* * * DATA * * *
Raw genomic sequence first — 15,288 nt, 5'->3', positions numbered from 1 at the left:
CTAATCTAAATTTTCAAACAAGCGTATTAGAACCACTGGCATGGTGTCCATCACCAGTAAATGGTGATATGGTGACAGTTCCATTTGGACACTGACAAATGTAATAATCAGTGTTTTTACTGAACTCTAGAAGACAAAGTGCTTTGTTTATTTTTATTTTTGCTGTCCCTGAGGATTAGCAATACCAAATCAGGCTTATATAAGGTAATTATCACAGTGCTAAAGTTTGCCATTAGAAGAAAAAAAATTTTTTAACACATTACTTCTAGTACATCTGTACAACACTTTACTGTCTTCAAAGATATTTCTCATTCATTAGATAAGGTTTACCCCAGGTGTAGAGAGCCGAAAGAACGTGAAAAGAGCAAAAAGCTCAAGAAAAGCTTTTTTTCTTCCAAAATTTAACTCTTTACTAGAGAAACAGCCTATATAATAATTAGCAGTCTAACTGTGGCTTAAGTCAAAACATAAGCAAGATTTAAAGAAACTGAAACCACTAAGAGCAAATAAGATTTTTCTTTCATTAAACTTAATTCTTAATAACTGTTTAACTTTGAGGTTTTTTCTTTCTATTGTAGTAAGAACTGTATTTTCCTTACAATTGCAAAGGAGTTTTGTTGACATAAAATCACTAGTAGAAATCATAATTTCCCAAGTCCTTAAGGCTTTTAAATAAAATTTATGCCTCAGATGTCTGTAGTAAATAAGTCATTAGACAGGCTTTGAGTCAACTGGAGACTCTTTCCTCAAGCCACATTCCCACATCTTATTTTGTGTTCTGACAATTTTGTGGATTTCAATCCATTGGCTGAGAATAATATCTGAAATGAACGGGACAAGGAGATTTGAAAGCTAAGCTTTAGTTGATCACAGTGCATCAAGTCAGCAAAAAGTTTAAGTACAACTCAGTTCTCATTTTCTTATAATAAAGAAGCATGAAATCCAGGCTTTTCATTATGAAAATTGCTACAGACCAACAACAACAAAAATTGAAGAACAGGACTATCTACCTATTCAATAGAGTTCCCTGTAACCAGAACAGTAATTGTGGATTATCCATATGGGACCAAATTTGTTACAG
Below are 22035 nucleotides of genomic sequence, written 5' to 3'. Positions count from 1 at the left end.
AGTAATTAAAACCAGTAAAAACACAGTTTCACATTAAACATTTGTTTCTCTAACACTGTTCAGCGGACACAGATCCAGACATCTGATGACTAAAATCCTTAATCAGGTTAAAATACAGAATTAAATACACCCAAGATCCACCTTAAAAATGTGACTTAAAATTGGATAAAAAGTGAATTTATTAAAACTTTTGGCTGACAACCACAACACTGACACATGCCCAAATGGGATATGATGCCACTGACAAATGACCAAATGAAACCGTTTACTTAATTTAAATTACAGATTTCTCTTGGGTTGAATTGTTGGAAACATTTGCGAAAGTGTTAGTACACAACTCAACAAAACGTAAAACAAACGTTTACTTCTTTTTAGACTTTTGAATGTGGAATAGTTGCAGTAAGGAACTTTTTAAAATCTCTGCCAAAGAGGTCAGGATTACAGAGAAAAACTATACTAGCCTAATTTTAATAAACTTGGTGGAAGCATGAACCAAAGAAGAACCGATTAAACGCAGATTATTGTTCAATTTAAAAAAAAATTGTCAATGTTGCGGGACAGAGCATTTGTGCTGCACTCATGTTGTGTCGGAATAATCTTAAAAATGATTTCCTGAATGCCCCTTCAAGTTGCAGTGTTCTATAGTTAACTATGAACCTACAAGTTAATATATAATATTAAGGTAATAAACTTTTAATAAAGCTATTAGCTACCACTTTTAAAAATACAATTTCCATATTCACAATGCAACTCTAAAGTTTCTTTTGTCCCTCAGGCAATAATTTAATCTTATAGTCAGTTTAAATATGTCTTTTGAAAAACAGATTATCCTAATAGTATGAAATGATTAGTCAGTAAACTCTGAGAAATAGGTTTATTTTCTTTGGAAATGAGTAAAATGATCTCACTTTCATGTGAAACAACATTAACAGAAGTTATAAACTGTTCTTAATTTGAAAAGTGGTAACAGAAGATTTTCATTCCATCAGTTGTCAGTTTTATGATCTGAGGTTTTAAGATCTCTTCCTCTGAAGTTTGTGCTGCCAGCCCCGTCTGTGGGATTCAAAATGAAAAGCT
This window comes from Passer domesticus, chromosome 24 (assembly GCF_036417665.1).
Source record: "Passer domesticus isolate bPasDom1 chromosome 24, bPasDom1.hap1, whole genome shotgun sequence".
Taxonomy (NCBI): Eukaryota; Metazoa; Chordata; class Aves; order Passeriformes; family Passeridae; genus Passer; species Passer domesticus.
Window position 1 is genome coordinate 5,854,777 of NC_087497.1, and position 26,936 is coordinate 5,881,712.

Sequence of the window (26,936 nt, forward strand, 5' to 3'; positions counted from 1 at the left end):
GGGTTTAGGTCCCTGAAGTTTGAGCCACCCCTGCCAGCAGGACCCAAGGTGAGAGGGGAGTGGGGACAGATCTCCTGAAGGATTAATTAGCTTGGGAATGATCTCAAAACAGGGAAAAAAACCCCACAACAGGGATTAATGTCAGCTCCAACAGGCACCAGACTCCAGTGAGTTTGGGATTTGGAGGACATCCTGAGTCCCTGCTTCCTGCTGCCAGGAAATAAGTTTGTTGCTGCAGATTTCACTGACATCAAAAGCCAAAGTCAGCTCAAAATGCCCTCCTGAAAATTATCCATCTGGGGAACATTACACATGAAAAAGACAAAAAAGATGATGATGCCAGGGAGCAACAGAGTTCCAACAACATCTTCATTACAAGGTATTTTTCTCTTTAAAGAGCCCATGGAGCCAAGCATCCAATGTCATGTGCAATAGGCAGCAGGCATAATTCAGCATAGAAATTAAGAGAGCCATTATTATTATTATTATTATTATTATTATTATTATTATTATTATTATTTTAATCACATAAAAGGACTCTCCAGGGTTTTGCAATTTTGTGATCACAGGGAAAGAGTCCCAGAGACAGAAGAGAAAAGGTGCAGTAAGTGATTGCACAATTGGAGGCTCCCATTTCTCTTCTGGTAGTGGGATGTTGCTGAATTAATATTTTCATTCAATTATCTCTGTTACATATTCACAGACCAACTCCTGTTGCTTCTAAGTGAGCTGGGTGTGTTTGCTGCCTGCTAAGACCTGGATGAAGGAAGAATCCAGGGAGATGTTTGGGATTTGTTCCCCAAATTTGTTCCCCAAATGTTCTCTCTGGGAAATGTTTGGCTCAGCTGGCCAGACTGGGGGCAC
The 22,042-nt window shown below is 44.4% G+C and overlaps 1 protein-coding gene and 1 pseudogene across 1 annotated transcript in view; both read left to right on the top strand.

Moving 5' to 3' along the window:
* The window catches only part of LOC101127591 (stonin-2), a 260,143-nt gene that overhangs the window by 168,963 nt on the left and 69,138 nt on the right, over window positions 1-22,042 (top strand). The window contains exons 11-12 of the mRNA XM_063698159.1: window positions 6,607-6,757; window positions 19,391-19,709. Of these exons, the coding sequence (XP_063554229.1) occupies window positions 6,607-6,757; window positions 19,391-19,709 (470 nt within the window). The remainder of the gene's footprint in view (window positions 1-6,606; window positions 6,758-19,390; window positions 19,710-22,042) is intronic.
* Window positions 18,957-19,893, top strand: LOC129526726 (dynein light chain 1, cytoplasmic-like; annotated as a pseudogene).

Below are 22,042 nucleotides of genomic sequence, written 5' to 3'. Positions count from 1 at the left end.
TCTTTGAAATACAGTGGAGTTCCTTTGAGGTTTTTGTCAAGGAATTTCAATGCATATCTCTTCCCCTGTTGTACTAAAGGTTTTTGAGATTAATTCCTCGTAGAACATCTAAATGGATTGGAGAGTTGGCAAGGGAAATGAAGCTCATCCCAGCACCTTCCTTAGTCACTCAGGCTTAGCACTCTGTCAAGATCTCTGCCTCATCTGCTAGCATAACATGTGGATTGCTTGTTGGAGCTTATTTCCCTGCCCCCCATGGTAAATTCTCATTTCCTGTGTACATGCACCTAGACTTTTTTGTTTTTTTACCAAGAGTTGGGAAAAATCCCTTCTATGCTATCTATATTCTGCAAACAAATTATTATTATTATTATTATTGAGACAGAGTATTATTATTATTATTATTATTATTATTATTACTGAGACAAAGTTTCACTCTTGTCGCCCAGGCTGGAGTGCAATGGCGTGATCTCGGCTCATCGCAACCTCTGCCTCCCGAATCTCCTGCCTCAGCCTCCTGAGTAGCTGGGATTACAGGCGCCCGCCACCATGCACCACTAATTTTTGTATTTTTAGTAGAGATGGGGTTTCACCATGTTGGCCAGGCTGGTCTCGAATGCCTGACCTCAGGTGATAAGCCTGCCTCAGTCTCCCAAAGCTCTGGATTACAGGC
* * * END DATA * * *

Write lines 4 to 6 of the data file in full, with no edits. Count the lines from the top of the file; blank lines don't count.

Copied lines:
AGTAATTAAAACCAGTAAAAACACAGTTTCACATTAAACATTTGTTTCTCTAACACTGTTCAGCGGACACAGATCCAGACATCTGATGACTAAAATCCTTAATCAGGTTAAAATACAGAATTAAATACACCCAAGATCCACCTTAAAAATGTGACTTAAAATTGGATAAAAAGTGAATTTATTAAAACTTTTGGCTGACAACCACAACACTGACACATGCCCAAATGGGATATGATGCCACTGACAAATGACCAAATGAAACCGTTTACTTAATTTAAATTACAGATTTCTCTTGGGTTGAATTGTTGGAAACATTTGCGAAAGTGTTAGTACACAACTCAACAAAACGTAAAACAAACGTTTACTTCTTTTTAGACTTTTGAATGTGGAATAGTTGCAGTAAGGAACTTTTTAAAATCTCTGCCAAAGAGGTCAGGATTACAGAGAAAAACTATACTAGCCTAATTTTAATAAACTTGGTGGAAGCATGAACCAAAGAAGAACCGATTAAACGCAGATTATTGTTCAATTTAAAAAAAAATTGTCAATGTTGCGGGACAGAGCATTTGTGCTGCACTCATGTTGTGTCGGAATAATCTTAAAAATGATTTCCTGAATGCCCCTTCAAGTTGCAGTGTTCTATAGTTAACTATGAACCTACAAGTTAATATATAATATTAAGGTAATAAACTTTTAATAAAGCTATTAGCTACCACTTTTAAAAATACAATTTCCATATTCACAATGCAACTCTAAAGTTTCTTTTGTCCCTCAGGCAATAATTTAATCTTATAGTCAGTTTAAATATGTCTTTTGAAAAACAGATTATCCTAATAGTATGAAATGATTAGTCAGTAAACTCTGAGAAATAGGTTTATTTTCTTTGGAAATGAGTAAAATGATCTCACTTTCATGTGAAACAACATTAACAGAAGTTATAAACTGTTCTTAATTTGAAAAGTGGTAACAGAAGATTTTCATTCCATCAGTTGTCAGTTTTATGATCTGAGGTTTTAAGATCTCTTCCTCTGAAGTTTGTGCTGCCAGCCCCGTCTGTGGGATTCAAAATGAAAAGCT
This window comes from Passer domesticus, chromosome 24 (assembly GCF_036417665.1).
Source record: "Passer domesticus isolate bPasDom1 chromosome 24, bPasDom1.hap1, whole genome shotgun sequence".